Oct. 10 (Bloomberg) -- Forecasts for drier, cooler weather means Norwegian hydropower producers have more incentive to save water for later use and run less volume through turbines, the country’s water and energy directorate said.
The latest forecasts point to cool and dry weather as runoff this week may total 1.9 terawatt-hours, 70 percent of the seasonal average, along with rain amounts equivalent to 1 terawatt-hour or 30 percent of average, the agency said today in a website report.
“This may explain why hydropower production has dropped in the past week,” the report said to describe the Oct. 1 to Oct. 7 period. Dry weather also makes it economical for hydropower producers to store water for later use, which may prop up power prices, according to the directorate.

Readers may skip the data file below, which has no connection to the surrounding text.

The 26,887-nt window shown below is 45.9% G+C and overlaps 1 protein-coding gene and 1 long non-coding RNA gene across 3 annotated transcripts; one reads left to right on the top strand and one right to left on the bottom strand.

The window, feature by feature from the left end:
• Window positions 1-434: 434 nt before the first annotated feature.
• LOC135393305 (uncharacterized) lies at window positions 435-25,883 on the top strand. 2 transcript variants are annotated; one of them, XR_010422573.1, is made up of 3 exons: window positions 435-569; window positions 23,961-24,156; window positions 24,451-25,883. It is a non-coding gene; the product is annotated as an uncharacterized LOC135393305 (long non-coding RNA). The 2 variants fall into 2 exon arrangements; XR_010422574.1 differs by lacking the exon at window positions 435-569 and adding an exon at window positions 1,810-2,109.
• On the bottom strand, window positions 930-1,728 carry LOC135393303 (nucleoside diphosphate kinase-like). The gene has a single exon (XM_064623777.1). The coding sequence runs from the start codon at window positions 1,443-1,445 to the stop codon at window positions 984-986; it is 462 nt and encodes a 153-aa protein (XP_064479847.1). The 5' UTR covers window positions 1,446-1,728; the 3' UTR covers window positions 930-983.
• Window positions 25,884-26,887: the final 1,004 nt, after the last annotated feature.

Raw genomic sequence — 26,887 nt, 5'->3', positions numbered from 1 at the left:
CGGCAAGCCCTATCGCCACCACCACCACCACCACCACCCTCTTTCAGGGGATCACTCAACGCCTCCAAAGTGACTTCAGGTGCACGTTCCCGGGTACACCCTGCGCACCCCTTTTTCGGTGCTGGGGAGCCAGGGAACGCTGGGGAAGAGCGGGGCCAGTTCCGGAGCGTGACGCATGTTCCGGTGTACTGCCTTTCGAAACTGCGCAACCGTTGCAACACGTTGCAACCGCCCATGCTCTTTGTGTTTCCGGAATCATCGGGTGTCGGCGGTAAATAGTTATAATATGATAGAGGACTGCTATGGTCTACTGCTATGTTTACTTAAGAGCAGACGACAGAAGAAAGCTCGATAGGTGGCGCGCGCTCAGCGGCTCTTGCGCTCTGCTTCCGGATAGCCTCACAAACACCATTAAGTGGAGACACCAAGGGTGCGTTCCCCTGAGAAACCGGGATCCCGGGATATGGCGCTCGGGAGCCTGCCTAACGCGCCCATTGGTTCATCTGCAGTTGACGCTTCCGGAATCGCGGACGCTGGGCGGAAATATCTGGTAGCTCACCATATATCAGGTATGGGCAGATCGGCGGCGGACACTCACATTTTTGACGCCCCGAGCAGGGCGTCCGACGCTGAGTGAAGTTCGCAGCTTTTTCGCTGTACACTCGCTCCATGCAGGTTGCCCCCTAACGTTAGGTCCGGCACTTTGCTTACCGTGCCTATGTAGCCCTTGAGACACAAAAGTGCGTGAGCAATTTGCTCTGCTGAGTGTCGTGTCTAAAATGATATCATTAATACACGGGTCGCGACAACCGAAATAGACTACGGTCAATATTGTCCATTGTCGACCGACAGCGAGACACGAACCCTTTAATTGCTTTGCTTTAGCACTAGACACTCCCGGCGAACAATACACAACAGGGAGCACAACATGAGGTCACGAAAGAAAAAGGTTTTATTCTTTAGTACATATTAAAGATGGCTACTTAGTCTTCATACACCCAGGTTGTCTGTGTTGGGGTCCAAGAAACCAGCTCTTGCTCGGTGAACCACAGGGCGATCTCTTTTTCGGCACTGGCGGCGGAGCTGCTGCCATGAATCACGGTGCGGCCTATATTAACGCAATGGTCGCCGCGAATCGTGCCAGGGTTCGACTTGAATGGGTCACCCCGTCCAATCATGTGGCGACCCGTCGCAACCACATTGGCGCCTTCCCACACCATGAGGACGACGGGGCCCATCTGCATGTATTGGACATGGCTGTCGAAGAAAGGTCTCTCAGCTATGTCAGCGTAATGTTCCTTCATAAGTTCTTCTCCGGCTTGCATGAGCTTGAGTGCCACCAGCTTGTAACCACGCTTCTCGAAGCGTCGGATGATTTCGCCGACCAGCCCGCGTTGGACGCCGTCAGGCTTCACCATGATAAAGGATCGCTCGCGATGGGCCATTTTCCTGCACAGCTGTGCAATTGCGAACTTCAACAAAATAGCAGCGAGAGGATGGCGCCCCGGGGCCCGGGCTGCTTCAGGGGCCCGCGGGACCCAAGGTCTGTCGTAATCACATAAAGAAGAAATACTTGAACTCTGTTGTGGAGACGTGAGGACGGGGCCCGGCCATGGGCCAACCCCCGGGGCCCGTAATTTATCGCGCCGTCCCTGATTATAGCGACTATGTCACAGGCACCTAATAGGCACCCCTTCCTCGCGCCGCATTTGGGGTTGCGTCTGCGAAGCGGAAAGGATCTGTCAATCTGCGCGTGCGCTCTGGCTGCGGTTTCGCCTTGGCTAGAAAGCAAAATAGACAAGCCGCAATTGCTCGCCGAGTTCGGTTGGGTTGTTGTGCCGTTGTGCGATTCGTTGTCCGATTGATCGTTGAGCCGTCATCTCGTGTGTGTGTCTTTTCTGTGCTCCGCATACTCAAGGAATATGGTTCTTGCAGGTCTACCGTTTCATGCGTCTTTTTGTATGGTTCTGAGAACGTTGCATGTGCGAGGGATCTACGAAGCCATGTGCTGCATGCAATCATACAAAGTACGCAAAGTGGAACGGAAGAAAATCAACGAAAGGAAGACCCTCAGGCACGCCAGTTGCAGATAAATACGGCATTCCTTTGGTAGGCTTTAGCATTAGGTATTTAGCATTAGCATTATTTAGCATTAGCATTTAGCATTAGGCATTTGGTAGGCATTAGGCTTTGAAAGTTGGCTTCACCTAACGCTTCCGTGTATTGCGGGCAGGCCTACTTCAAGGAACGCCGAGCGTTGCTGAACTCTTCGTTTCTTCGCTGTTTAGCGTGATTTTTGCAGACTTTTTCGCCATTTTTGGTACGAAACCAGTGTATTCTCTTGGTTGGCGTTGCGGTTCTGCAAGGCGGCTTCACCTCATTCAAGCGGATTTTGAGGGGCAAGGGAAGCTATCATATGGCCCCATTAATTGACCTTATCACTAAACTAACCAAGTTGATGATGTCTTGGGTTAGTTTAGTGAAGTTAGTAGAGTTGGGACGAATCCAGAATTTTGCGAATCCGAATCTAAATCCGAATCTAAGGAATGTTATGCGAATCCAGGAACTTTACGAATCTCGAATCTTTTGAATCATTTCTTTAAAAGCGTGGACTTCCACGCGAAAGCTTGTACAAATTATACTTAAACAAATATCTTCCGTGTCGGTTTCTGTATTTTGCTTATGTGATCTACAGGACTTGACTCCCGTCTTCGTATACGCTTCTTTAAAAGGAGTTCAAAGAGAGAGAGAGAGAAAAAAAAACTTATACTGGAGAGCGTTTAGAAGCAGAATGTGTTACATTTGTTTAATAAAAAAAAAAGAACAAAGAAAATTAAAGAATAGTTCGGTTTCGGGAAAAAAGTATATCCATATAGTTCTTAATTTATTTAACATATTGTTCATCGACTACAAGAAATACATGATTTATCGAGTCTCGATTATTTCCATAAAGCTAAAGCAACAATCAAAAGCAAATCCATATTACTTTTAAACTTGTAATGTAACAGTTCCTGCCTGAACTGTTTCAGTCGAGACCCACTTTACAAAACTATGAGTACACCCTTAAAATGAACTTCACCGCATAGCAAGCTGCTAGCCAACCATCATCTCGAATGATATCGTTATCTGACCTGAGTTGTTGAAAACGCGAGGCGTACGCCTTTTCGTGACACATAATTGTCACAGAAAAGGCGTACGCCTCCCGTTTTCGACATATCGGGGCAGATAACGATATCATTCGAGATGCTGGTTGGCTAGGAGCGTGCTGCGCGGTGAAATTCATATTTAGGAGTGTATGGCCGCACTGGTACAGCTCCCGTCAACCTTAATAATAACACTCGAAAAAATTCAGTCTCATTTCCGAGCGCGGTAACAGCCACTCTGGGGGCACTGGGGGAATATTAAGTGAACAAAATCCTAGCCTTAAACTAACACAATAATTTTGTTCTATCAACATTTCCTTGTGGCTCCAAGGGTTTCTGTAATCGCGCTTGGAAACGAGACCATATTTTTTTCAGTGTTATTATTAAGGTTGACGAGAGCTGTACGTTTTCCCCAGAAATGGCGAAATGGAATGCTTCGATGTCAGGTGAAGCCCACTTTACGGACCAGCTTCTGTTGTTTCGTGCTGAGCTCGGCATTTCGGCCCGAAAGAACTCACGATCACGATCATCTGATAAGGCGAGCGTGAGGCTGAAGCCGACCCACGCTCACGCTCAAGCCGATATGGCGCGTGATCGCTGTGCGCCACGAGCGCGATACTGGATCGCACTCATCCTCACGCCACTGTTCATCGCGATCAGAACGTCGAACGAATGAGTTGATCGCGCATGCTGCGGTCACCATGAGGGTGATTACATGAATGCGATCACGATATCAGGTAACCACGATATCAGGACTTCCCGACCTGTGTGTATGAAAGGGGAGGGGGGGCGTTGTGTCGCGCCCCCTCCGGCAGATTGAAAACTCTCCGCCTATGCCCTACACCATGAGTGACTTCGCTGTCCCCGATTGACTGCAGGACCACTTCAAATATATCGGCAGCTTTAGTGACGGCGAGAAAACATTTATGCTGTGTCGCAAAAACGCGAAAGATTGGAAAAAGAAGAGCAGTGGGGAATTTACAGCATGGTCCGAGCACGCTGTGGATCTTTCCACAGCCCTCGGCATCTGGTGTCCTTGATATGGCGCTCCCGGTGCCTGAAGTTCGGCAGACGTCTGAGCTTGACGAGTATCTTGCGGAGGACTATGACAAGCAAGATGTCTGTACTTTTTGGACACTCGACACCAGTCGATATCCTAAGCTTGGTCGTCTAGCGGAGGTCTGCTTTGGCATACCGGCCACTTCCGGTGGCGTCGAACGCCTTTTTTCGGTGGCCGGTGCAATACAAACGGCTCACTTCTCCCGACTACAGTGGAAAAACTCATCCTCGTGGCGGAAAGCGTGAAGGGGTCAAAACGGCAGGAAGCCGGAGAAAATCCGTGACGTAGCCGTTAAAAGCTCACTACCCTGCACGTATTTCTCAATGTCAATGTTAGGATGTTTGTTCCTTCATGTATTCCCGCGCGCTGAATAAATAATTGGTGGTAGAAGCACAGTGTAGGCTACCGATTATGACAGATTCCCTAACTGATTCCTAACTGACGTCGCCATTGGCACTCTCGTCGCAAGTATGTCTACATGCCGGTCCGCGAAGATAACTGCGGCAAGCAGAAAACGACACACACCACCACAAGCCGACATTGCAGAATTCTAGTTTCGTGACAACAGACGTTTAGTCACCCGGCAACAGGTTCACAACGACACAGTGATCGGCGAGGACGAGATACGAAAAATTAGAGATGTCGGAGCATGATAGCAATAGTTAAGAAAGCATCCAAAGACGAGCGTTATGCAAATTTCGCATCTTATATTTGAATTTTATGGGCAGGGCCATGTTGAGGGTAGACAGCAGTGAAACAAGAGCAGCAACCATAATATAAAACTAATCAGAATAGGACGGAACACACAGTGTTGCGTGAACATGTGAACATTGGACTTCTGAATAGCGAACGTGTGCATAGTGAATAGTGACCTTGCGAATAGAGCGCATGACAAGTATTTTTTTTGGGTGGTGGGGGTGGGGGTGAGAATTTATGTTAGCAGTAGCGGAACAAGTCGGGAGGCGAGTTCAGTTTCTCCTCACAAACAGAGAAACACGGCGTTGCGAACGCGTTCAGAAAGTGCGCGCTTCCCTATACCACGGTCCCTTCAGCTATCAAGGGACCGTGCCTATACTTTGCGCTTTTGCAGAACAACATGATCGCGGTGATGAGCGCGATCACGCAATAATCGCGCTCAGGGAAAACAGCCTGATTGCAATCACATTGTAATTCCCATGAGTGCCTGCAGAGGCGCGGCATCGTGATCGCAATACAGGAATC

Norway get as much as 99 percent of its power needs by running water through turbines while the Nordic region as a whole gets half its power use from hydroelectricity.
Norway produced 2,568 gigawatt-hours of power last week, down 3.4 percent from a week earlier. Combined with rising runoff at rivers, this helped hydro reservoir levels climb 0.5 percentage points to 91.6 percent full last week, 4.3 percentage points above the seasonal median and 4 percentage points higher than a year ago, according to the directorate.
Norway has seen 97.0 terawatt-hours of rain this year, 3.0 terawatt-hours above average.
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